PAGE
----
Need an affidavit but don’t have a notary handy? Running up against a deadline to respond to interrogatories? Many litigators—especially those who represent individuals—can save the hassle of directing their clients to a notary by drafting unsworn declarations.
Under Texas and federal statutes, unsworn declarations may be used in lieu of most written sworn declarations, verifications, certifications, oaths, or affidavits. But unlike affidavits, unsworn declarations are not notarized.
Under Texas Civil Practice and Remedies Code § 132.001(d), the declaration must be in writing, signed by the affiant as true under penalty of perjury, and include a jurat in substantially the following form:
My name is [first name] [middle name] [last name], my date of birth is ____________, and my address is [street address], [city], [state], [zip code], and [country]. I declare under penalty of perjury that the foregoing is true and correct.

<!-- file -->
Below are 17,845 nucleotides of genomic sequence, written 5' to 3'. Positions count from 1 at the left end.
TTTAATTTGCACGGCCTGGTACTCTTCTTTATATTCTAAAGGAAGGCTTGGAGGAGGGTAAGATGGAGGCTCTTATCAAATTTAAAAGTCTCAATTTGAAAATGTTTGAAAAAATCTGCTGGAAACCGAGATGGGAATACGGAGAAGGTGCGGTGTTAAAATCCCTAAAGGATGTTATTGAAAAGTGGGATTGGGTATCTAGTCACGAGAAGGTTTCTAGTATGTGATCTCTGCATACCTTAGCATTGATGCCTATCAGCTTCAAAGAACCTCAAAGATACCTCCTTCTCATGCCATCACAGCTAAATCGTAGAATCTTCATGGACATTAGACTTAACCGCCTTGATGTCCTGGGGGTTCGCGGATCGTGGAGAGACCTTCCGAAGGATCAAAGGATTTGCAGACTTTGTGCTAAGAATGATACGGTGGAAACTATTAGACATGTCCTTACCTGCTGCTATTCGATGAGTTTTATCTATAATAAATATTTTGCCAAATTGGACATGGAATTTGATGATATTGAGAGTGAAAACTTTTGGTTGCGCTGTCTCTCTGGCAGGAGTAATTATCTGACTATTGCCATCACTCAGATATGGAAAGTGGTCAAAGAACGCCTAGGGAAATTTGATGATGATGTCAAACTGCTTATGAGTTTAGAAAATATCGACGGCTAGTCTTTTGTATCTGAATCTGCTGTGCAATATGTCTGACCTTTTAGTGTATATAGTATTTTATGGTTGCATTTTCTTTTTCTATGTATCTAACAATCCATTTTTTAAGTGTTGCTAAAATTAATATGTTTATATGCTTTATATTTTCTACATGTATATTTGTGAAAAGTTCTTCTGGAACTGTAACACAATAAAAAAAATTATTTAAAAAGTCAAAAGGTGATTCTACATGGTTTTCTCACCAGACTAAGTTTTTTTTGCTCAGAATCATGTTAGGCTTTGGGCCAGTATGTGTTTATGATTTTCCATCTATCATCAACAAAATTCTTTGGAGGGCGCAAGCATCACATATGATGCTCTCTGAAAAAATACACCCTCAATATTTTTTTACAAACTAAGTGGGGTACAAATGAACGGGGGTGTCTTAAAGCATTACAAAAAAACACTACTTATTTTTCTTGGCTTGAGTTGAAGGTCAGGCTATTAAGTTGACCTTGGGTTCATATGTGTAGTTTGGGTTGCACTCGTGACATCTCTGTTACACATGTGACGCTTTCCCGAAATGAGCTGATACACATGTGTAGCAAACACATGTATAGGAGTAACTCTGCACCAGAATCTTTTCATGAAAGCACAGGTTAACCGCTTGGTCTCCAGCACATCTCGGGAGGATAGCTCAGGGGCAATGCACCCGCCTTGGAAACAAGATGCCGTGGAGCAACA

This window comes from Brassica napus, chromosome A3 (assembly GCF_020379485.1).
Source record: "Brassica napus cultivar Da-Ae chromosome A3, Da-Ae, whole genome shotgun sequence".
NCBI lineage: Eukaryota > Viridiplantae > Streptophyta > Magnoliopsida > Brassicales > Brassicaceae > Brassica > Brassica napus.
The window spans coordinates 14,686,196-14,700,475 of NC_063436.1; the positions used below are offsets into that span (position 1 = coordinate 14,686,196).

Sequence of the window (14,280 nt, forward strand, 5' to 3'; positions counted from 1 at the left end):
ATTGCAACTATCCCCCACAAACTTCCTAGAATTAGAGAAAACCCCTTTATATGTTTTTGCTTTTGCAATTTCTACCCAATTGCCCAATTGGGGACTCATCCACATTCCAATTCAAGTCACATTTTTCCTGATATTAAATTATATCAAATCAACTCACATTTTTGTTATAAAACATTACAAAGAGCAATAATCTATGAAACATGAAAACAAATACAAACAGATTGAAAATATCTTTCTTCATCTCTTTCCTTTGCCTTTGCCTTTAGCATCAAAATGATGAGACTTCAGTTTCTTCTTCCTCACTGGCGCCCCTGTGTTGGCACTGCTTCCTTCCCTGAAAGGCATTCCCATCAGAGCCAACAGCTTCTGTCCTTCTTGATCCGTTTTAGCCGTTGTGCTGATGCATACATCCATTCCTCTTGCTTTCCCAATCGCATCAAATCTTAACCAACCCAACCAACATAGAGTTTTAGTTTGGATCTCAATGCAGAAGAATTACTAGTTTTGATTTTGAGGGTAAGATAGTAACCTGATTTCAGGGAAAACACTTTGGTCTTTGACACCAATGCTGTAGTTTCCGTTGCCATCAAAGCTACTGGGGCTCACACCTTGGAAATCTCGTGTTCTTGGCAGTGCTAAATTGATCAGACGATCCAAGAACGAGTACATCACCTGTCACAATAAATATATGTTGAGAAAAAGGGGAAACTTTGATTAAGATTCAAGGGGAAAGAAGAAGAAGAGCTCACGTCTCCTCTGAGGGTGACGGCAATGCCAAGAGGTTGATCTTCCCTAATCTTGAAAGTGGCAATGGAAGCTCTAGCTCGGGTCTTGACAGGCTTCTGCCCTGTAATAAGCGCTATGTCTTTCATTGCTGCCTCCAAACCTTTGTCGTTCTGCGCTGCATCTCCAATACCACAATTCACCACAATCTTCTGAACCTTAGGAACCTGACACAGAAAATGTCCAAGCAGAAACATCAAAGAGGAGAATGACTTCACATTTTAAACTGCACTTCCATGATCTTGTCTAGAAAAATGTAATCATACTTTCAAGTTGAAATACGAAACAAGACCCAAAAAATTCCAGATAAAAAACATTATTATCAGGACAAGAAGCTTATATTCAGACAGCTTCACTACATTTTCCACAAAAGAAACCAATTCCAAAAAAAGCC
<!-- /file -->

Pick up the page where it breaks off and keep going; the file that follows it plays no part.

Executed in _______ County, State of ________, on the ____ day of [month], [year].
Likewise on the federal side, 28 U.S.C. § 1746(2) provides the following form for declarations signed within the United States (and its territories, possessions, or commonwealths):
I declare (or certify, verify, or state) under penalty of perjury that the foregoing is true and correct.
Executed on (date).
The federal statute provides a slightly different form for declarations executed outside the United States, and the Texas statute provides a different form for declarations signed by employees of state agencies and political subdivisions as well as inmates. See 28 U.S.C. § 1746(1); Tex. Civ. Prac. & Rem. Code § 132.001(e), (f).
By using unsworn declarations in the place of affidavits and verifications, attorneys can save much time and hassle in obtaining written testimony or verifications from clients.